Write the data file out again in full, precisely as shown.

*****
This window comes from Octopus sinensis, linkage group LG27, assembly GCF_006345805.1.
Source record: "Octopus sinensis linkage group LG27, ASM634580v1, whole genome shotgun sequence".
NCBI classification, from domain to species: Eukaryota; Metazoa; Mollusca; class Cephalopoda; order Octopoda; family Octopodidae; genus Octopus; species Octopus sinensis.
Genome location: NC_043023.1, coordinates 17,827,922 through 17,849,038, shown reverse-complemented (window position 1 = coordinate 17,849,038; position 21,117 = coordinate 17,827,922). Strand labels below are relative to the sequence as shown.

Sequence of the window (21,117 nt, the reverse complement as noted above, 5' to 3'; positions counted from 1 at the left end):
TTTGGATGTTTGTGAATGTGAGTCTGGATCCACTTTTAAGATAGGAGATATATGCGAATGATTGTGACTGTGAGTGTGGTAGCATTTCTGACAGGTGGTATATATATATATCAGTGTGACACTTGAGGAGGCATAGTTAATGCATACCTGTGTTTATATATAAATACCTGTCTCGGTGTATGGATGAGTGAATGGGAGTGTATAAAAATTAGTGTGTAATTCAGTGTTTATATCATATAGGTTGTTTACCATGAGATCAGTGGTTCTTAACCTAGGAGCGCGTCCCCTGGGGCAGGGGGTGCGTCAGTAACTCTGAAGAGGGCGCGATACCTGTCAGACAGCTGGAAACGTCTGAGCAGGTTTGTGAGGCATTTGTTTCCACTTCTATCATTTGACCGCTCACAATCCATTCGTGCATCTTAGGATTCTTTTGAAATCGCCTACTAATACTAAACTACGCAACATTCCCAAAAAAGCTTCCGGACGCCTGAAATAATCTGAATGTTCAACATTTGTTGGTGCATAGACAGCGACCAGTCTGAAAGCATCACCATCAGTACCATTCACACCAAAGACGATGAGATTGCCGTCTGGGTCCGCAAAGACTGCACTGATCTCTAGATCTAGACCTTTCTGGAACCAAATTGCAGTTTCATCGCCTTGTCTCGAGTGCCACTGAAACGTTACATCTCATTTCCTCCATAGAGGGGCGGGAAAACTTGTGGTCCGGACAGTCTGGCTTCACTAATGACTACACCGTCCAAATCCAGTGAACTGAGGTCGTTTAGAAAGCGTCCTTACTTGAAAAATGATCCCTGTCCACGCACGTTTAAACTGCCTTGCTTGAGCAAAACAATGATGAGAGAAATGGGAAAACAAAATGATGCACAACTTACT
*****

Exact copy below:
This window comes from Octopus sinensis, linkage group LG27, assembly GCF_006345805.1.
Source record: "Octopus sinensis linkage group LG27, ASM634580v1, whole genome shotgun sequence".
NCBI classification, from domain to species: Eukaryota; Metazoa; Mollusca; class Cephalopoda; order Octopoda; family Octopodidae; genus Octopus; species Octopus sinensis.
Genome location: NC_043023.1, coordinates 17,827,922 through 17,849,038, shown reverse-complemented (window position 1 = coordinate 17,849,038; position 21,117 = coordinate 17,827,922). Strand labels below are relative to the sequence as shown.

Sequence of the window (21,117 nt, the reverse complement as noted above, 5' to 3'; positions counted from 1 at the left end):
TTTGGATGTTTGTGAATGTGAGTCTGGATCCACTTTTAAGATAGGAGATATATGCGAATGATTGTGACTGTGAGTGTGGTAGCATTTCTGACAGGTGGTATATATATATATCAGTGTGACACTTGAGGAGGCATAGTTAATGCATACCTGTGTTTATATATAAATACCTGTCTCGGTGTATGGATGAGTGAATGGGAGTGTATAAAAATTAGTGTGTAATTCAGTGTTTATATCATATAGGTTGTTTACCATGAGATCAGTGGTTCTTAACCTAGGAGCGCGTCCCCTGGGGCAGGGGGTGCGTCAGTAACTCTGAAGAGGGCGCGATACCTGTCAGACAGCTGGAAACGTCTGAGCAGGTTTGTGAGGCATTTGTTTCCACTTCTATCATTTGACCGCTCACAATCCATTCGTGCATCTTAGGATTCTTTTGAAATCGCCTACTAATACTAAACTACGCAACATTCCCAAAAAAGCTTCCGGACGCCTGAAATAATCTGAATGTTCAACATTTGTTGGTGCATAGACAGCGACCAGTCTGAAAGCATCACCATCAGTACCATTCACACCAAAGACGATGAGATTGCCGTCTGGGTCCGCAAAGACTGCACTGATCTCTAGATCTAGACCTTTCTGGAACCAAATTGCAGTTTCATCGCCTTGTCTCGAGTGCCACTGAAACGTTACATCTCATTTCCTCCATAGAGGGGCGGGAAAACTTGTGGTCCGGACAGTCTGGCTTCACTAATGACTACACCGTCCAAATCCAGTGAACTGAGGTCGTTTAGAAAGCGTCCTTACTTGAAAAATGATCCCTGTCCACGCACGTTTAAACTGCCTTGCTTGAGCAAAACAATGATGAGAGAAATGGGAAAACAAAATGATGCACAACTTACT